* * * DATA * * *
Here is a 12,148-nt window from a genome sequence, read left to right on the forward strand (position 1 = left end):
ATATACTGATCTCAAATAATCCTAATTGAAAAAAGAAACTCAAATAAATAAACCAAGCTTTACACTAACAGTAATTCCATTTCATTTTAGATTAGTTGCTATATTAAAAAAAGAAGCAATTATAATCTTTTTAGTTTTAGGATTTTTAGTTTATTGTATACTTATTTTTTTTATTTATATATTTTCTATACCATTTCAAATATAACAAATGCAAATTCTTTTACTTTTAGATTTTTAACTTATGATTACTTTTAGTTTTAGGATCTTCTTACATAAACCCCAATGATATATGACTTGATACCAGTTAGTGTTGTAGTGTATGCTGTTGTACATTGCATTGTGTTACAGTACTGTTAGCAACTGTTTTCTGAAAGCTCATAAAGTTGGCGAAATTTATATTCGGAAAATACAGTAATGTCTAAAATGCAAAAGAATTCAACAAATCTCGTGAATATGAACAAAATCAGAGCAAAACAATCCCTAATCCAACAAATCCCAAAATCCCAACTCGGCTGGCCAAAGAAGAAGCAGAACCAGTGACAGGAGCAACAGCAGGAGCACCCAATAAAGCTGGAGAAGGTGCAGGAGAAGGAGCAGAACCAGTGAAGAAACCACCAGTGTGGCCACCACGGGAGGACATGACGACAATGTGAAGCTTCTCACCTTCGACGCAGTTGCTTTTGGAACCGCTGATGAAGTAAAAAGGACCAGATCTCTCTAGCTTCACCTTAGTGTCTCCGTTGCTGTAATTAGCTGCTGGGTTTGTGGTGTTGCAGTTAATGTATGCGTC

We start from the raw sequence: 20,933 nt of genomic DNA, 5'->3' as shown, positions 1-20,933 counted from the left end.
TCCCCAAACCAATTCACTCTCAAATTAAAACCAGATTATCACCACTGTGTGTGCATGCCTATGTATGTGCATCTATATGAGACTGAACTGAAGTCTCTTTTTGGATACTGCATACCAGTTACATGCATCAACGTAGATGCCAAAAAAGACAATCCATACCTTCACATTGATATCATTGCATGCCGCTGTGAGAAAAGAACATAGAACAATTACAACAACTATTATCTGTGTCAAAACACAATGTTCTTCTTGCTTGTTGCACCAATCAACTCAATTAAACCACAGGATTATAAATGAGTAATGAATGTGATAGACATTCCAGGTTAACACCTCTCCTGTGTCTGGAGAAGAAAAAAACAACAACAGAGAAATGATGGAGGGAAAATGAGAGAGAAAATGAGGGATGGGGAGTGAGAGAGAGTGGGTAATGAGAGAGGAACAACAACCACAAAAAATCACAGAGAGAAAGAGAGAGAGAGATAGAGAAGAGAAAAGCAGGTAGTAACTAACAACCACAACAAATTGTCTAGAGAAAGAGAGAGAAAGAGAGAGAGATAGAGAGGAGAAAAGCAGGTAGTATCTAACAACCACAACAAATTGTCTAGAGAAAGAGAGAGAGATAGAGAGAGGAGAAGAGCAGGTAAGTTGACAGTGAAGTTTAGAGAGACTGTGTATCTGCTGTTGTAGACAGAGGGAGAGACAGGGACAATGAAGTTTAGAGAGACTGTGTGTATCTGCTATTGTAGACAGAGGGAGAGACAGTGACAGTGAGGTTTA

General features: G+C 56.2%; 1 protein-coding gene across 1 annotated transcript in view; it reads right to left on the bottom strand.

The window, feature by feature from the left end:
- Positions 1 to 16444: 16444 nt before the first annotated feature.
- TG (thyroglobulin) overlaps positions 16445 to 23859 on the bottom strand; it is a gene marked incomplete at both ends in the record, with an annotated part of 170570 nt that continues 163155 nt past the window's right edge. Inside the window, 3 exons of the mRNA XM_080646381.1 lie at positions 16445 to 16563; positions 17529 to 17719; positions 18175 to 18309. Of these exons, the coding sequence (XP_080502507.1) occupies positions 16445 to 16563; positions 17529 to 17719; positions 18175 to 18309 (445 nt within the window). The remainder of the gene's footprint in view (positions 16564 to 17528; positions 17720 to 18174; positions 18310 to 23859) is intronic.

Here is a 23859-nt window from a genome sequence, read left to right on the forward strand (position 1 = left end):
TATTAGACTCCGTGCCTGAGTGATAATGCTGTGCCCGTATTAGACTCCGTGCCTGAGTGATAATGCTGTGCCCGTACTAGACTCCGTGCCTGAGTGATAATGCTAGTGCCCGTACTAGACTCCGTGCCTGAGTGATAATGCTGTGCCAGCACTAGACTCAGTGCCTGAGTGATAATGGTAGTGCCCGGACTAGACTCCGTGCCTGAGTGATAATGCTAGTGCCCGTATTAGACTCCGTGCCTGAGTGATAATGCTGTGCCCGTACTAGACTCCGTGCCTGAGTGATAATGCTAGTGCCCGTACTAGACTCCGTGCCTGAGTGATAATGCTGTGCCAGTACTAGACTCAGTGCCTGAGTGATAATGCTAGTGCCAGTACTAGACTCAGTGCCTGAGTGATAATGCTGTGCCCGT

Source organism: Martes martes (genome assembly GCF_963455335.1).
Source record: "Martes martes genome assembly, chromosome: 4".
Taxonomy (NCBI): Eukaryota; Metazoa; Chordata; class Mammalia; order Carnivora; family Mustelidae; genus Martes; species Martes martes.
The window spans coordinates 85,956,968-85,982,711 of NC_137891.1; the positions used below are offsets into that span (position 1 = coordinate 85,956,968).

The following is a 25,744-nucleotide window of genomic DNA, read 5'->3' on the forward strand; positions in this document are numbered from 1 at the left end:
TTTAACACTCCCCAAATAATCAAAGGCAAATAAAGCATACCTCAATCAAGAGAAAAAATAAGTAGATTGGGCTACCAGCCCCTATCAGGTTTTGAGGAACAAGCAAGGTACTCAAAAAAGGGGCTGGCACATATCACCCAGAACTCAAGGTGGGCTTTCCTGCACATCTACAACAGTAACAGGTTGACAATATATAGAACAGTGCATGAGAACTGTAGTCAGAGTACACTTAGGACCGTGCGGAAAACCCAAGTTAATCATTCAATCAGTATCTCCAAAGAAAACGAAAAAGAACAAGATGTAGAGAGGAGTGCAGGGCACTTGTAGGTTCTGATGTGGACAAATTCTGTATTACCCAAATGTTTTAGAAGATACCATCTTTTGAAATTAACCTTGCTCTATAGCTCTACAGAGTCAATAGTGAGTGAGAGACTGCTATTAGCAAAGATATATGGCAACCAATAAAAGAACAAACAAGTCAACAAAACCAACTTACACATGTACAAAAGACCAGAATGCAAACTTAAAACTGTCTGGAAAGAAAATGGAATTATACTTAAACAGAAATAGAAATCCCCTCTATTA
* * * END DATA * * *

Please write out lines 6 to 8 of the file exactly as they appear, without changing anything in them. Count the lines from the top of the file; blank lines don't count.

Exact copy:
The window, feature by feature from the left end:
- Positions 1 to 16444: 16444 nt before the first annotated feature.
- TG (thyroglobulin) overlaps positions 16445 to 23859 on the bottom strand; it is a gene marked incomplete at both ends in the record, with an annotated part of 170570 nt that continues 163155 nt past the window's right edge. Inside the window, 3 exons of the mRNA XM_080646381.1 lie at positions 16445 to 16563; positions 17529 to 17719; positions 18175 to 18309. Of these exons, the coding sequence (XP_080502507.1) occupies positions 16445 to 16563; positions 17529 to 17719; positions 18175 to 18309 (445 nt within the window). The remainder of the gene's footprint in view (positions 16564 to 17528; positions 17720 to 18174; positions 18310 to 23859) is intronic.